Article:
Security Camera Recording Devices
Security camera recording devices often take second place to cameras when it comes to choosing a surveillance system, but in actuality these devices play an integral role in the surveillance process and can differ considerably in quality, capabilities, reliability and cost. Here we take a closer look at all types of recording devices and what you should be taking into account before investing in one.
What are Security Camera Recording Devices?
Standalone security cameras typically only come with a way to view the video feed they create, the obvious downside to this is that you would have to watch the live footage for the camera to be worthwhile. This is where recording equipment comes in; DVRs and NVRs offer a specific recording method to suit your existing or expected needs.
DVR (Digital Video Recorder) systems are used to record footage from analog CCTV cameras. Yes, this can sound confusing, because digital video recorders are supposed to be used with analog cameras, not digital cameras! A DVR system contains capture cards, which convert the analog video feeds into digital format for viewing and recording. Most systems will compress the video using standard video codecs. This compression reduces the amount of storage space required to record the same length of video.
NVR (Network Video Recorder) systems are used to connect IP cameras (Internet Protocol cameras = digital cameras). IP cameras capture and transmit a digital image that is sent via standard networking protocols to the NVR. These systems are only limited in scale by the performance of the network and the NVR itself. An NVR should be built with sufficient processing power, memory, and storage to accompany the number of cameras being installed.
Important Recording Considerations
As well as matching your security cameras to the right recording device, there are also a few other important considerations to take into account before settling on a device.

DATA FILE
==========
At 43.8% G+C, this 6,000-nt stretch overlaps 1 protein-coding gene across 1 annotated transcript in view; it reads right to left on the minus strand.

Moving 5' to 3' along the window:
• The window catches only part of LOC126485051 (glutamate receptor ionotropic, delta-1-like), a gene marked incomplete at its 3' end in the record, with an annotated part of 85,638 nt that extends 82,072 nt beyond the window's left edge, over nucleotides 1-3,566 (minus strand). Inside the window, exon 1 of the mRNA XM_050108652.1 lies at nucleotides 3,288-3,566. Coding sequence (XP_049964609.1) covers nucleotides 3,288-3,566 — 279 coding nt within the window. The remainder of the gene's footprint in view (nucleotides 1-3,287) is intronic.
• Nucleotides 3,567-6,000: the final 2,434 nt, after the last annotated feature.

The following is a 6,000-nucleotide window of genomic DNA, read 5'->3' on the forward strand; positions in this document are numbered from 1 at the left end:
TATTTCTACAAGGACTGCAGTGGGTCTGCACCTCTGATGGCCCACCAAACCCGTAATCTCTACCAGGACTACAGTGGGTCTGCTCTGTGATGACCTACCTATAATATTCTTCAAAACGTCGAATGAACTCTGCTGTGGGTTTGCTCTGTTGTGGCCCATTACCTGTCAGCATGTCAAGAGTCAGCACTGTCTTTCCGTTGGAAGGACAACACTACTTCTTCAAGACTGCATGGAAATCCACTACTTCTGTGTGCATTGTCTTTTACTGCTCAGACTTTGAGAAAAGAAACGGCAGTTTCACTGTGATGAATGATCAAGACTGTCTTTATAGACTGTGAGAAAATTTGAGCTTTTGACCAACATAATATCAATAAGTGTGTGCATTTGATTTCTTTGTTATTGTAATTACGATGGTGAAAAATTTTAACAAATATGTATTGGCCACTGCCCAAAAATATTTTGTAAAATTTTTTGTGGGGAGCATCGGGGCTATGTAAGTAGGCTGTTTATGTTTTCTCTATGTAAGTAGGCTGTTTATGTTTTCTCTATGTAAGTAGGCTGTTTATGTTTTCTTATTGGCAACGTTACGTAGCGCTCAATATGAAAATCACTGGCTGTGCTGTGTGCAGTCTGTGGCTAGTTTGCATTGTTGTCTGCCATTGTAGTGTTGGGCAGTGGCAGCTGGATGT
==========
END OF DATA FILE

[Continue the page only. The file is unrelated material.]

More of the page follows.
Storage Size – the most common problem when it comes to video surveillance is choosing the appropriate amount of data storage space you will require. You must have enough space where all surveillance footage can be kept in the event that it needs to be reviewed. It is important to recognise that recording device storage is not simply a number to lure customers in, but a vital tool that ensures reliable and efficient access to footage that can benefit your property or business. ‘The bigger, the better’ is a good general storage rule.
Storage Duration – if you’re working with a limited budget then it is possible to opt for smaller device storage, but this requires you to be efficient when it comes to how long you store footage for. Businesses typically store footage anywhere between 30-90 days; run videos too short and you may miss valuable footage, keep footage too long and you can incur large costs in buying and maintaining physical storage and online storage.
Here are the other common factors that determine how much video you can record onto a hard drive:
- Number of cameras.
- Video quality.
- Recording mode (sensor, continuous, scheduled).